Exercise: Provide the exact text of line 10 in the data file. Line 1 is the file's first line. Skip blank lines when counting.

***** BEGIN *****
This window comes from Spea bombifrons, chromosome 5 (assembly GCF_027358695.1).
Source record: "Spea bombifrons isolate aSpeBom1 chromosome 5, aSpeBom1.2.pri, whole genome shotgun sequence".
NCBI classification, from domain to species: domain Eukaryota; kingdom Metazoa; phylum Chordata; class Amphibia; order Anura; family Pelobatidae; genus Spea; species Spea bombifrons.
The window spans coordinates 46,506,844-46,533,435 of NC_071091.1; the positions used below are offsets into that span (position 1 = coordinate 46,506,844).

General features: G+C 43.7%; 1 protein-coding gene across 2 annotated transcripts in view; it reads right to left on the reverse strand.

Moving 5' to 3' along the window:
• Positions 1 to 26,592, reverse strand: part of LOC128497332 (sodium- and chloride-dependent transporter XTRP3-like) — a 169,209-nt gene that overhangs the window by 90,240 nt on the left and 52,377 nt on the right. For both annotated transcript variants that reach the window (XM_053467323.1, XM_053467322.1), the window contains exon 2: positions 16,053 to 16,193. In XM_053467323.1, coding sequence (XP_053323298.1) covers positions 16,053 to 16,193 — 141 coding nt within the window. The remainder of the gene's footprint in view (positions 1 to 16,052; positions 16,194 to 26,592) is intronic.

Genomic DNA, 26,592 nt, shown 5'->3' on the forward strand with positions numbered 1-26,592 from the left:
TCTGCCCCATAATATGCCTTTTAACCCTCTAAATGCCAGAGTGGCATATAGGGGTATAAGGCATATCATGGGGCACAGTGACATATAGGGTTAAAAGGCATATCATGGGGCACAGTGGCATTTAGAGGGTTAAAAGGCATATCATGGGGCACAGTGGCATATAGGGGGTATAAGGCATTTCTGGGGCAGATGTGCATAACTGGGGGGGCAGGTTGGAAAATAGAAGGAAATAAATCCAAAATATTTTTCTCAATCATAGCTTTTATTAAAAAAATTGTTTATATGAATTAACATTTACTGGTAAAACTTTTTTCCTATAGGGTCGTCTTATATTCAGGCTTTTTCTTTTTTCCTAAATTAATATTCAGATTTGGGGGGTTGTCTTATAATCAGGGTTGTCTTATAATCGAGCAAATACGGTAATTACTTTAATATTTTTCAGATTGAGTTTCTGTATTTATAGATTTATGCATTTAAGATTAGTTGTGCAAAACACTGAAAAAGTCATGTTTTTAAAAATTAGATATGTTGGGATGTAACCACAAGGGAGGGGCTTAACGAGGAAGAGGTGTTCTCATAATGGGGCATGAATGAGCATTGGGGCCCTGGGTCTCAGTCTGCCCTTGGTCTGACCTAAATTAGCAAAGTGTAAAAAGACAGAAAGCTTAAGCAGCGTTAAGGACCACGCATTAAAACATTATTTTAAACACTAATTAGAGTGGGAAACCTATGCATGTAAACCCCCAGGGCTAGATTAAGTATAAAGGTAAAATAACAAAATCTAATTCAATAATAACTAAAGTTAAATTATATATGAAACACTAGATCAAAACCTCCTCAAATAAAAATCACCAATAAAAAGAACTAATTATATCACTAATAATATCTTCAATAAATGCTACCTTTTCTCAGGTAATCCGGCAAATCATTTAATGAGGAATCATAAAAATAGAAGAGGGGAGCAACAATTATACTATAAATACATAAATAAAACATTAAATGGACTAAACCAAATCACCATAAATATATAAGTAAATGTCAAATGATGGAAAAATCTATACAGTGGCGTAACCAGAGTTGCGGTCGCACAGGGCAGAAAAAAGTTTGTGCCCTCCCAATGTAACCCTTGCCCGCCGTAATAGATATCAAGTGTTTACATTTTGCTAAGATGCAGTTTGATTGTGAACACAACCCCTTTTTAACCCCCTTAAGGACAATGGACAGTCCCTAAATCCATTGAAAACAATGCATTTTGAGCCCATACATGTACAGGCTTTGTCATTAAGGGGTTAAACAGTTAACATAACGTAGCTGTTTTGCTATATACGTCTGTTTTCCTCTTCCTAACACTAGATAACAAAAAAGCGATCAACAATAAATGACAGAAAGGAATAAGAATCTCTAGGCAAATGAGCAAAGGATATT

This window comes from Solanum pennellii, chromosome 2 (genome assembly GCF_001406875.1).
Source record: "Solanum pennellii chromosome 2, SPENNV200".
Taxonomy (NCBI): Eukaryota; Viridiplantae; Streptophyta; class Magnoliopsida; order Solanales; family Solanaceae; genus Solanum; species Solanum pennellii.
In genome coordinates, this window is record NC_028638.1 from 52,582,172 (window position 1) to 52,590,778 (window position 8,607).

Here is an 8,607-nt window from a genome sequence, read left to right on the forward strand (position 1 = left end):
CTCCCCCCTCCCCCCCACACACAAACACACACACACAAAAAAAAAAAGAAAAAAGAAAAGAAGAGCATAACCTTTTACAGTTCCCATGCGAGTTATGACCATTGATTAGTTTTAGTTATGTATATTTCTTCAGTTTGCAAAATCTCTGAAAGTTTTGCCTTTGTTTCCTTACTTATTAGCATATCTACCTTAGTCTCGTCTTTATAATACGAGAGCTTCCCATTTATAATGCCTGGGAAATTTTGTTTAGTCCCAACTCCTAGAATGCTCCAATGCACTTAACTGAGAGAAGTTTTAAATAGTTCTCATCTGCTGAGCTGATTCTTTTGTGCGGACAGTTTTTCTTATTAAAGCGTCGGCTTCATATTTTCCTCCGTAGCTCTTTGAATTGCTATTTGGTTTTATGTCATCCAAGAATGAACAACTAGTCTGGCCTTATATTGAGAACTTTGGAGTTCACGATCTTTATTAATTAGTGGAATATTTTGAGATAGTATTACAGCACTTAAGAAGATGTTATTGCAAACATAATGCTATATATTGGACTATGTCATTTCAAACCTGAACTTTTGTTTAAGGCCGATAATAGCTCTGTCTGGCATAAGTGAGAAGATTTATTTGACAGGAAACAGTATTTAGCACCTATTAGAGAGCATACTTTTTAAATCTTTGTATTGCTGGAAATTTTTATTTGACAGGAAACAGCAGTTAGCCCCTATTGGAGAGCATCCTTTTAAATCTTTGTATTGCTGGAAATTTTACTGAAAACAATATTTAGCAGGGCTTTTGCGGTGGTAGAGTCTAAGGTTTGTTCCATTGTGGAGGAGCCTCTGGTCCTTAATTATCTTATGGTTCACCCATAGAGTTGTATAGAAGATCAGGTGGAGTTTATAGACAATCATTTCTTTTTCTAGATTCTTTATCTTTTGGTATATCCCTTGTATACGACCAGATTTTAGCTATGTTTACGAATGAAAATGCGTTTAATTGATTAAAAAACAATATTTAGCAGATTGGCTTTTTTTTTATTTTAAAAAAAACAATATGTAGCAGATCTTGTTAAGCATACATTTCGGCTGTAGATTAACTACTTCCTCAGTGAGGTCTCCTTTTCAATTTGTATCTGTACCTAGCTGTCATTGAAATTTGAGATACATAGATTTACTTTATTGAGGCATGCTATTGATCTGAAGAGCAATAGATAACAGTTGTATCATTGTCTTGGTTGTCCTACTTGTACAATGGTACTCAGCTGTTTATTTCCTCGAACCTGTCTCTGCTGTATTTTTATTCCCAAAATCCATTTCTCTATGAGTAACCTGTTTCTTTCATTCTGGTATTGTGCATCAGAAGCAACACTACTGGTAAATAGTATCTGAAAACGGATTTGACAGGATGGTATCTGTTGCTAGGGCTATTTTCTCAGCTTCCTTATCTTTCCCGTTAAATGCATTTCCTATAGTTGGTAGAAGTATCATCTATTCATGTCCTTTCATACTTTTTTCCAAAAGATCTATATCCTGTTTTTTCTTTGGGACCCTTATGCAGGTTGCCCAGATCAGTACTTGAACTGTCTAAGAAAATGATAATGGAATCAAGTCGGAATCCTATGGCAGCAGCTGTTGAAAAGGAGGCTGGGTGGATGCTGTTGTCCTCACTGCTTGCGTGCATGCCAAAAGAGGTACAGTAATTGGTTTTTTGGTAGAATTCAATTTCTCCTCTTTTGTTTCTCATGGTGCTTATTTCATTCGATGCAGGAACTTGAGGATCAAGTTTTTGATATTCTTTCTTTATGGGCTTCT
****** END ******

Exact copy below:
This window comes from Solanum pennellii, chromosome 2 (genome assembly GCF_001406875.1).